Nov. 7, 2011 at 2:02 PM ET
Barnes & Noble's new Nook Tablet may cost $50 more than Amazon's Kindle Fire, but B&N has no trouble explaining why that extra $50 is worth it. The brick-and-mortar bookseller will engage in mighty battle with Amazon and iPad-maker Apple this holiday season, with no other competitor even coming close. When you're shopping for your dream tablet, it's important to keep in mind the strengths and weaknesses of each platform.
Barnes & Noble
Though this retailer was on the ropes a few years back, it is projecting Nook devices to be a $1.8-billion business this year. The company beat its online rival Amazon to launching both a 7-inch color tablet and a touchscreen e-ink reader, and now they're challenging Amazon again with major upgrades of both, and similar pricing.
Selling points: The Nook Tablet may cost $50 more than the Kindle Fire, but B&N says that additional RAM and in-device storage are worth it. Offering in-store support at locations all over the nation, and a potentially more aggressive library of books, magazines, comics and kid titles, mean that it's going to hold its own in the lit department. And leveraging partnerships with Netflix, Hulu and other streaming media providers means that people who subscribe to those services will be drawn to this device.
On top of that, the $99 Nook Simple Touch reader is priced to challenge the ad-supported $99 Kindle Touch reader — but comes unencumbered by ads.
Weak spots: B&N doesn't have its own multimedia offerings, so people may look to other devices for similar Netflix and Hulu experiences. The Nook Cloud service doesn't do what Apple and Amazon cloud services do, such as back up personal files, or store your personal music collection.
And while the Nook Tablet's $50 step up in price sure seems justified, there's a chance it will turn off deal-hungry shoppers. They could select the existing Nook Color, which now costs $199, but that's just confusing, and is apt to under-deliver on some experiences, even when its major update arrives in December.
We're pretty gung-ho about the Kindle Fire tablet, since the $199 price point and Amazon's ecosystem of books, movies and music are a compelling pitch. And let's not forget that Amazon is the dominant player in the e-book world, and the focal point of impulse buying during the holiday season.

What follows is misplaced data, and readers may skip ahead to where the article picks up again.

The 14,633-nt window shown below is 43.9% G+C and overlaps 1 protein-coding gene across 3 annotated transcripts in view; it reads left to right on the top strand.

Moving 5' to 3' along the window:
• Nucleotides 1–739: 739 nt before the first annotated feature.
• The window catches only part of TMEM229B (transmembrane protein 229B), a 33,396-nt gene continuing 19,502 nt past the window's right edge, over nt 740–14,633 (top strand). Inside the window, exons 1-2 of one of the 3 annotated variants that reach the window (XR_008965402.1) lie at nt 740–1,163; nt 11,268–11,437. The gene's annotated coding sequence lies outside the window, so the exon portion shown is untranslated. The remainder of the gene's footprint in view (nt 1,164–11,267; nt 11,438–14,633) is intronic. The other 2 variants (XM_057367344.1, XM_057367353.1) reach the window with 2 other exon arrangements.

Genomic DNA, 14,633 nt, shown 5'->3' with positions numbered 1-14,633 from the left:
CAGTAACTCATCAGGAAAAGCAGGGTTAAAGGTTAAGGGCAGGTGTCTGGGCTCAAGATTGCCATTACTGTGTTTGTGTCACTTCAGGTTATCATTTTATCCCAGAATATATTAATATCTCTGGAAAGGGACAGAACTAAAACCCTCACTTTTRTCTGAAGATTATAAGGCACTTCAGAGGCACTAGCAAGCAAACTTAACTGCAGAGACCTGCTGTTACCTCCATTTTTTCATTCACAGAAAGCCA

Selling points: Not only does Amazon have a pretty devoted audience already, it is working hard to lock them in tight. Amazon Prime, for $80 per year, not only gives people "free" two-day shipping, but streaming TV and movies, a la Netflix. The company just announced that the membership would also include a lending library of recently released books, available "free." In other words, just buying the device and signing up for Prime is enough to guarantee you plenty of activities, and that's before you add in all of the free apps you can get at the Amazon Appstore for Android.
And without more on-board memory, I'm wondering how I'd use it to watch movies when I'm on an airplane — I sure as heck won't be paying for Wi-Fi so I can stream a trickle of video off of a satellite to a jet flying at 500 mph somewhere 32,000 feet above America.
Weak spots: Barnes & Noble derided the Kindle Fire for being underpowered, and the e-ink tablets for being cheap only because they show ads when you're not reading. Both of these could factor into people making holiday buying decisions, along with the fact that Amazon has no in-person support program, while both B&N and Apple do.
Almost anything you can do on a Kindle Fire or a Nook Tablet, you can do on an iPad, with a screen that's twice the square inches. Even if the iPad isn't a direct competitor, it's safe to say it will lure many bigger spenders away from the reader-focused tablets.
Selling points: Besides the Apple halo of design, quality and service, and the evolving iTunes/iCloud ecosystem, the iPad really is a more grown-up product. It's got cameras that developers are using in many ways beyond just video conferencing. It has apps that do real work, from word processing to video editing. And it has Netflix and Hulu Plus for video, not to mention B&N Nook and Amazon Kindle e-reader apps. They don't do everything, but they serve the majority of needs. And they're likely not going away.
Weak spots: Both B&N and Amazon are aware of Apple's threat, so having a Nook or Kindle app for iPad doesn't guarantee full service. Many of the Nook magazine and kids' book features are not available anywhere but on the Nook Tablet and Nook Color, and Amazon's Prime lending library is exclusive to Kindles, both the Fire and all of the e-ink versions. Apple has its own iBooks service, but the very existence of other options from major booksellers renders it all but moot.
Some people prefer the lighter weight and smaller 7-inch screens on the Nook Tablet and Kindle Fire, in part because they're better for reading books and watching movies by yourself.
And let's face it, the iPad is $500 — baseline. Until it's $399, or even $299, it's not going to reach the greatest number of people who want it, even if its merits are abundantly clear.
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